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Univ. of North Carolina at Charlotte
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University of Kentucky
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Georgia Institute of Technology
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University of Texas at Arlington
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Members-At-Large of the Executive Committee
Ralph R. Miller (8/04-07)
Binghamton Univ., SUNY
Nelson Cowan (8/04-07)
University of Missouri
Veronica J. Dark (8/03-06)
Iowa State University
Thomas R. Zentall (8/03-06)
University of Kentucky
Earl B. Hunt (8/02-05)
University of Washington
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Pennsylvania State University
Representative to APA Council
Lewis P. Lipsitt (8/04-07)
Emanuel E. Donchin (8/03-06)
University of Illinois
Board of Directors
J. Bruce Overmier
University of Minnesota
James H. Neely (Awards)
SUNY at Alabany
Mark H. Ashcraft (Fellows)
Cleveland State University
Randall W. Engle (Membership)
Georgia Institute of Technology
Sharon L. Armstrong (Program)
Deborah Clawson (Program)
Catholic University of America
Thank you to the following people who gave invited addresses at the APA Convention in Honolulu, Hawaii;
Michael Anderson, University of Oregon
John Bargh, Yale University
Sian Beilock, Miami University, Ohio
Todd Braver, Washington University, St. Louis
Mike Fanselow, UCLA
Barbara Knowlton, UCLA
Neil Mulligan, University of North Carolina, Chapel Hill
Brian Nosek, University of Virginia
Mark Packard, Texas A&M University
Jennifer Richeson, Dartmouth College
Toni Schmader, University of Arizona
This year’s Division 3 program captured excellence in experimental psychology across several areas within psychology, including behavioral neuroscience, cognitive psychology, and social psychology. A loose theme ran through the talks, with each speaker touching at least somewhat on issues of cognitive control or free will or the distinction between explicit and implicit forms of learning and memory.
Division 3 kicked off the convention on Wednesday morning with an opening session that included two outstanding cognitive psychologists/neuroscientists, Todd Braver and Michael Anderson. Todd presented his recent work on dual mechanisms of cognitive control and Mike presented recent research on the neural mechanisms underlying suppression. Their session was followed by an address by Barbara Knowlton, who presented data from both animals and humans that contrasted implicit and explicit learning and memory.
The second day of the program continued where the first day left off with two exceptional behavioral neuroscienctists; Mark Packard and Mike Fanselow. Mark’s talk complemented Barbara’s talk nicely as he too discussed implicit and explicit learning and memory, emphasizing the interaction among the neural systems underlying these forms of learning. Mike Fanselow also addressed the neural mechanisms underlying learning and behavior but his research program attacks the question by attempting to understand fear-motivated behavior.
The third day we switched gears slightly with a session that included Sian Beilock and Neil Mulligan. Sian Beilock presented a series of experiments on the topic of “choking” in skilled performance, detailing the cognitive mechanisms involved in skill and control. Neil presented several experiments designed to examine the role of attention in implicit learning. The third day also included a poster session with approximately 40 presenters representing Division 3.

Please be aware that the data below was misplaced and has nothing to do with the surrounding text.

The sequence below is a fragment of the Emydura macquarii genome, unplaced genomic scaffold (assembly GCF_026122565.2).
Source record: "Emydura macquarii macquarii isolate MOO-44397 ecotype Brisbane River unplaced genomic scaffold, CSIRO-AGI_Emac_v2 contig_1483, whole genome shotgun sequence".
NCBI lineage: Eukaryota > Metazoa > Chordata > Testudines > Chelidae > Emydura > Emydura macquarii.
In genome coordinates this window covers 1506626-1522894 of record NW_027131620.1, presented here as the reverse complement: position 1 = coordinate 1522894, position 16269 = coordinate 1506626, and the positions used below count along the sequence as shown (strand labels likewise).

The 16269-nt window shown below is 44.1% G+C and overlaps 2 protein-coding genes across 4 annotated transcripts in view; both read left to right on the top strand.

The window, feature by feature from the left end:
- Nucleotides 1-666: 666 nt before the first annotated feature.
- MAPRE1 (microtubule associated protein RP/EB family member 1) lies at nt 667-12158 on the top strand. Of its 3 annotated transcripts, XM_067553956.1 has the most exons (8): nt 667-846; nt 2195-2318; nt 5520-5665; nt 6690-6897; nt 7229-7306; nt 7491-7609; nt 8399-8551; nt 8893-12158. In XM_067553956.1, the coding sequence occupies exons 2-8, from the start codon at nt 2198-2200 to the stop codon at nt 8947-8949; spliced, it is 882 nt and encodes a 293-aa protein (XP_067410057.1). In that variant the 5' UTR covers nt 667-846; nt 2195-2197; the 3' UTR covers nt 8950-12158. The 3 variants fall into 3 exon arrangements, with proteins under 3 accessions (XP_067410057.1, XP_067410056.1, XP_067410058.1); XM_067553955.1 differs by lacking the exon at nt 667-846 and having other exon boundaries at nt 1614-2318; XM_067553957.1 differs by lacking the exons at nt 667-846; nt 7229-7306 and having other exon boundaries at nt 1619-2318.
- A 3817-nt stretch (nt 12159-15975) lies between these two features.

The fourth day of the program was the morning to either sleep-in or hit the beach as Division 3 didn’t have any sponsored speakers until the afternoon. We saved our energy for our one and only speaker that day, John Bargh. John gave an excellent address entitled, “Being here now: B.F. Skinner and the Psychology of the present”. This year marks the 100th anniversary of Skinner’s birth so the APA convention featured many presentations that touched on Skinner’s work. John took Skinner’s simple S-R learning concepts and placed them in a more sophisticated current model of the mechanisms underlying cognitive and social psychological behavior.
The final day of the conference spotlighted three emerging social psychologists; Toni Schmader, Jennifer Richeson, and Brian Nosek, all Assistant Professors with very exciting research programs. Toni talked about her work on stereotype threat, particularly her work on the effects of stereotype threat on working memory capacity. Jennifer presented her work on the effects of stereotype threat on executive control mechanisms, including some exciting new fMRI data on the topic. Finally, Brian presented some very intriguing data using the implicit associations test and discussed work conducted through Project Implicit (https://implicit.harvard.edu/implicit/). A special thanks all those who managed to make it to this Sunday morning session!
Finally, it would be disingenuous of me to suggest that this conference was all work and no play. Of course all of us took advantage of the island surroundings. In fact, some attendees were more easily found on the beach than in the sessions (you know who you are!). For instance, the only time I saw Roddy Roedigger was as he was waving to me from a convertible. Other notable social events included a dinner for the invited speakers at The Chart House, where I, and several others, discovered The Blue Hawaii, a tasty vodka concoction. Division 3 also enjoyed a shared social hour with Division 6, Behavioral Neuroscience and Comparative Psychology.
I hope everyone is looking forward to next year’s convention in Washington, DC. Until then, Aloha!